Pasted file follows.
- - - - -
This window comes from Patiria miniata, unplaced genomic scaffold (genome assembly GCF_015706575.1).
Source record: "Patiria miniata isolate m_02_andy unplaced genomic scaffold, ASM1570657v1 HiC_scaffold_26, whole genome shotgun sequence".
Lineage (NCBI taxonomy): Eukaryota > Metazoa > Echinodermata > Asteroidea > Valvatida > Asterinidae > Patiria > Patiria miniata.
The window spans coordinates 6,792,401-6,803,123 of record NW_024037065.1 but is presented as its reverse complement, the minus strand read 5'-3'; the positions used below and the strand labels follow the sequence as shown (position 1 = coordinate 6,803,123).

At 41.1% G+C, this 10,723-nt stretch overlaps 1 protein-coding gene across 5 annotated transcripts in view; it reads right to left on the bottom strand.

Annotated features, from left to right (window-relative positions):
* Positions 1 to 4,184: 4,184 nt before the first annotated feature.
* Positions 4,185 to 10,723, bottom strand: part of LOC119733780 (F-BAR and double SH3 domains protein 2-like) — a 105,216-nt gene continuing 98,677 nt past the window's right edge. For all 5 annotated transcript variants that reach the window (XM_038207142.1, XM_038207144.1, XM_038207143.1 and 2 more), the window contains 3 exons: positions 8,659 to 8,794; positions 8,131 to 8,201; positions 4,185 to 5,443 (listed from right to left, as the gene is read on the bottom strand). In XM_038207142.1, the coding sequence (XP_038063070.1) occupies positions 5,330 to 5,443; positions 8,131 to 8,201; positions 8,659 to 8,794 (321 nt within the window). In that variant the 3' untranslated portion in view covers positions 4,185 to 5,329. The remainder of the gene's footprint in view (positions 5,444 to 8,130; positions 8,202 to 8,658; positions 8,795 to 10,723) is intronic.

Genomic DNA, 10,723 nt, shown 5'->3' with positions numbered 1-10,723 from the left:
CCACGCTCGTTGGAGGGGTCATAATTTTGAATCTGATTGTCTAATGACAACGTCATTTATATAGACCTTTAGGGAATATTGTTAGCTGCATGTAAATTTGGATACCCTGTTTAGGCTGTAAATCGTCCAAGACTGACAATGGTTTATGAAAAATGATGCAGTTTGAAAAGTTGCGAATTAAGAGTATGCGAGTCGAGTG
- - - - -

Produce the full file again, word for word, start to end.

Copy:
This window comes from Patiria miniata, unplaced genomic scaffold (genome assembly GCF_015706575.1).
Source record: "Patiria miniata isolate m_02_andy unplaced genomic scaffold, ASM1570657v1 HiC_scaffold_26, whole genome shotgun sequence".
Lineage (NCBI taxonomy): Eukaryota > Metazoa > Echinodermata > Asteroidea > Valvatida > Asterinidae > Patiria > Patiria miniata.
The window spans coordinates 6,792,401-6,803,123 of record NW_024037065.1 but is presented as its reverse complement, the minus strand read 5'-3'; the positions used below and the strand labels follow the sequence as shown (position 1 = coordinate 6,803,123).

At 41.1% G+C, this 10,723-nt stretch overlaps 1 protein-coding gene across 5 annotated transcripts in view; it reads right to left on the bottom strand.

Annotated features, from left to right (window-relative positions):
* Positions 1 to 4,184: 4,184 nt before the first annotated feature.
* Positions 4,185 to 10,723, bottom strand: part of LOC119733780 (F-BAR and double SH3 domains protein 2-like) — a 105,216-nt gene continuing 98,677 nt past the window's right edge. For all 5 annotated transcript variants that reach the window (XM_038207142.1, XM_038207144.1, XM_038207143.1 and 2 more), the window contains 3 exons: positions 8,659 to 8,794; positions 8,131 to 8,201; positions 4,185 to 5,443 (listed from right to left, as the gene is read on the bottom strand). In XM_038207142.1, the coding sequence (XP_038063070.1) occupies positions 5,330 to 5,443; positions 8,131 to 8,201; positions 8,659 to 8,794 (321 nt within the window). In that variant the 3' untranslated portion in view covers positions 4,185 to 5,329. The remainder of the gene's footprint in view (positions 5,444 to 8,130; positions 8,202 to 8,658; positions 8,795 to 10,723) is intronic.

Genomic DNA, 10,723 nt, shown 5'->3' with positions numbered 1-10,723 from the left:
CCACGCTCGTTGGAGGGGTCATAATTTTGAATCTGATTGTCTAATGACAACGTCATTTATATAGACCTTTAGGGAATATTGTTAGCTGCATGTAAATTTGGATACCCTGTTTAGGCTGTAAATCGTCCAAGACTGACAATGGTTTATGAAAAATGATGCAGTTTGAAAAGTTGCGAATTAAGAGTATGCGAGTCGAGTG